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  #31  
Old 03-13-2014, 06:51 AM
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WTF CHICAGO

http://mobile.bloomberg.com/news/201...ating-cut.html

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Chicago increased the size of its planned offering this week of tax-exempt and taxable general-obligation bonds to $780 million from an initial $405 million, according to data compiled by Bloomberg.

The third-most-populous U.S. city is preparing to issue general obligations for the first time since 2012. Its rating was cut one step to Baa1 on March 4 by Moody’s Investors Service, which cited “massive and growing unfunded pension liabilities, which threaten the city’s fiscal solvency.”

The offering is coming during the busiest period of debt issuance since December, Bloomberg data show. Puerto Rico increased the size of its deal to $3.5 billion from $3 billion today, and California set initial yield levels on about $1.7 billion of bonds, up from a planned $1.6 billion sale.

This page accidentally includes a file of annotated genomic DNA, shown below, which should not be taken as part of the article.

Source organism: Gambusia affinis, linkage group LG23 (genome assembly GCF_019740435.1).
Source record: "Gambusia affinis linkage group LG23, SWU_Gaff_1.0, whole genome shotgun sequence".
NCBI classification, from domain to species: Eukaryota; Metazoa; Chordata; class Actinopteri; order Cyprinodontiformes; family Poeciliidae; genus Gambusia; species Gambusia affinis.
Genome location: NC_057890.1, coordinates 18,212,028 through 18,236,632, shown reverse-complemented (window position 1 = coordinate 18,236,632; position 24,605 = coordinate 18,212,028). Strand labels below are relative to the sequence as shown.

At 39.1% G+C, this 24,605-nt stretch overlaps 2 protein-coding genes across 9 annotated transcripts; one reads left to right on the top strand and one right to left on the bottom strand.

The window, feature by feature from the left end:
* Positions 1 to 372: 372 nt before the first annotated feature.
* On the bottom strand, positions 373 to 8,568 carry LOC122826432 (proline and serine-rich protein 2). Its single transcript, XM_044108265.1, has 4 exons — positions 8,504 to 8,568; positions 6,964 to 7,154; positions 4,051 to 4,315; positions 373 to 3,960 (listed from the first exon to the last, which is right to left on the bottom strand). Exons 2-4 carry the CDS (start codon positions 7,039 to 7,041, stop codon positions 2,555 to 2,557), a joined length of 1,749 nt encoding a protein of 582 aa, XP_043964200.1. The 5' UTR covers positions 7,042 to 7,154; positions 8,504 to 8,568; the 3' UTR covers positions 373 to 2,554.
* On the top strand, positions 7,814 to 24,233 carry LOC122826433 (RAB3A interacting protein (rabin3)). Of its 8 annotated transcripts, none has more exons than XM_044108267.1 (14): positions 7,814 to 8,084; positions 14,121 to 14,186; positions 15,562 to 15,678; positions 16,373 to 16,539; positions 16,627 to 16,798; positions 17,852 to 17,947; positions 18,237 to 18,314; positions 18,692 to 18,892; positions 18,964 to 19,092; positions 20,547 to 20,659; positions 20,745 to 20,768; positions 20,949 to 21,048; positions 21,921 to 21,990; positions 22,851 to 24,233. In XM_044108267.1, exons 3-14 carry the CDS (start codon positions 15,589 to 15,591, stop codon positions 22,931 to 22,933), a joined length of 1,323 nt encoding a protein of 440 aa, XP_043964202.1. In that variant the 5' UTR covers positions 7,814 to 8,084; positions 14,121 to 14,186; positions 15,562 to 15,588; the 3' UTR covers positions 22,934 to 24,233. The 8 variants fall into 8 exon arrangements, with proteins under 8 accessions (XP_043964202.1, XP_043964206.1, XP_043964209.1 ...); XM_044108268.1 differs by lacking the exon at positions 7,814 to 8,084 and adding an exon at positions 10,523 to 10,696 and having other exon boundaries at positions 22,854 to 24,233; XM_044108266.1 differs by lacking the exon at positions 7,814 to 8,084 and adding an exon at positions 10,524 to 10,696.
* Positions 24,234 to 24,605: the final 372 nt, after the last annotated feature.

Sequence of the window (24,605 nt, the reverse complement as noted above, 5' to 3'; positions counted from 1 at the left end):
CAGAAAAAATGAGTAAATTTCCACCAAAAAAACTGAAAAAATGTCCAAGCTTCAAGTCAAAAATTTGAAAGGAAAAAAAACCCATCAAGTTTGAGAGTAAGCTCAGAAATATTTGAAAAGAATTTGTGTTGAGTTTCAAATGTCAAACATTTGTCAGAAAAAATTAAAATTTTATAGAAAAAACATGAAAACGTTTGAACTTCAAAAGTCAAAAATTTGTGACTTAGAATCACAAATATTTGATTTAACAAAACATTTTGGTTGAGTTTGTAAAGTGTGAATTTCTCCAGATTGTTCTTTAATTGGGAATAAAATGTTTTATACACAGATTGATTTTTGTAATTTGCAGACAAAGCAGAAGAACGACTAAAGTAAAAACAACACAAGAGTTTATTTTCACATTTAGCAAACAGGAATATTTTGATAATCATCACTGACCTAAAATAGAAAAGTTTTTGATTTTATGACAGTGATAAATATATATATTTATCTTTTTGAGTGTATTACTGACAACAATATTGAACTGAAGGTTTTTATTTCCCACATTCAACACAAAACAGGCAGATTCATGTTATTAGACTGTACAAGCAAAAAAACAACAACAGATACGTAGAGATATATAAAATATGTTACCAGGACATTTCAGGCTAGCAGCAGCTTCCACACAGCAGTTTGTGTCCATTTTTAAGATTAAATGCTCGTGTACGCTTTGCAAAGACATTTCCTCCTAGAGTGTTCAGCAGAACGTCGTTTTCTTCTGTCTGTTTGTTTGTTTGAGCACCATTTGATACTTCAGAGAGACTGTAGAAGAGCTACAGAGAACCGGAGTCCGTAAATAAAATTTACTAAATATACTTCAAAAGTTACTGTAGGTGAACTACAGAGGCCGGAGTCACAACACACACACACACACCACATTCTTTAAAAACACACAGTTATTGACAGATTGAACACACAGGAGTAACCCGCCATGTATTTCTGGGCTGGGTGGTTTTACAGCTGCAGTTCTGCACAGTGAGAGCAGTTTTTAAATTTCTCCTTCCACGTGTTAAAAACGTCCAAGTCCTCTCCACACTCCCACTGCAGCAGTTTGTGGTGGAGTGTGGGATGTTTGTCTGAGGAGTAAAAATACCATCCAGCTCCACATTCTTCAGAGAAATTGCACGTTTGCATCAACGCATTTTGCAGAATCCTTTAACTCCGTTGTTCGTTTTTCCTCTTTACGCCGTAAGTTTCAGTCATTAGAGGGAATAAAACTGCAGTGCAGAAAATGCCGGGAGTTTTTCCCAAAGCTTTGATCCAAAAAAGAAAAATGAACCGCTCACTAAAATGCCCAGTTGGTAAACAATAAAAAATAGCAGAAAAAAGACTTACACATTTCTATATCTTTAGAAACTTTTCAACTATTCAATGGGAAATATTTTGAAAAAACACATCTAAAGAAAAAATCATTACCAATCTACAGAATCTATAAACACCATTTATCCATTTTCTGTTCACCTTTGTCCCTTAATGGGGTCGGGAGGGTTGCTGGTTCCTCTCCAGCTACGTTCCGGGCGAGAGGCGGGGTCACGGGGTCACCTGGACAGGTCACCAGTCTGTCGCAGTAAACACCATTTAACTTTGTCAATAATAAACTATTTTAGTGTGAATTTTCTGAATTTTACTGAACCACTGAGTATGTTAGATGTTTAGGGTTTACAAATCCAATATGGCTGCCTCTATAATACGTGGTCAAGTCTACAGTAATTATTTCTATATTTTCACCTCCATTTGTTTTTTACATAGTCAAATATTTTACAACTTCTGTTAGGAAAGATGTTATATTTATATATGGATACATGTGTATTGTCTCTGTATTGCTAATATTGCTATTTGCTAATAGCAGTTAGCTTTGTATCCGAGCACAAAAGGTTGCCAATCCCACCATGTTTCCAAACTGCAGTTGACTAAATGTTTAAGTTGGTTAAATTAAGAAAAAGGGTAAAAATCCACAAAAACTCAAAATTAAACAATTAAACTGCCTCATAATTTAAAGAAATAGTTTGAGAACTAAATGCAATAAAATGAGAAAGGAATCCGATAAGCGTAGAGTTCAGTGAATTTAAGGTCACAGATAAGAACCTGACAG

Chicago tripled its debt load from 2002 to 2012. A $590 million additional payment for retirement obligations is due next year unless state lawmakers step in to restructure the pension funds.
I guess it's like maxing out the credit cards right before you declare bankruptcy.
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  #32  
Old 03-13-2014, 10:51 AM
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When will these munis start using equity. I want a piece of that action.
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  #33  
Old 03-14-2014, 10:34 AM
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http://my.chicagotribune.com/#sectio.../p2p-79617580/

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Mayor Rahm Emanuel's administration sold more than $883 million in bonds this week to pay bills and maintain services, a strategy that will cost taxpayers down the road but lets him put off some difficult choices leading up to his re-election campaign.

Aldermen, whose terms are also up in the spring 2015 elections, voted last month to grant the mayor wide latitude to increase the city's debt and spend the money as he sees fit with few questions.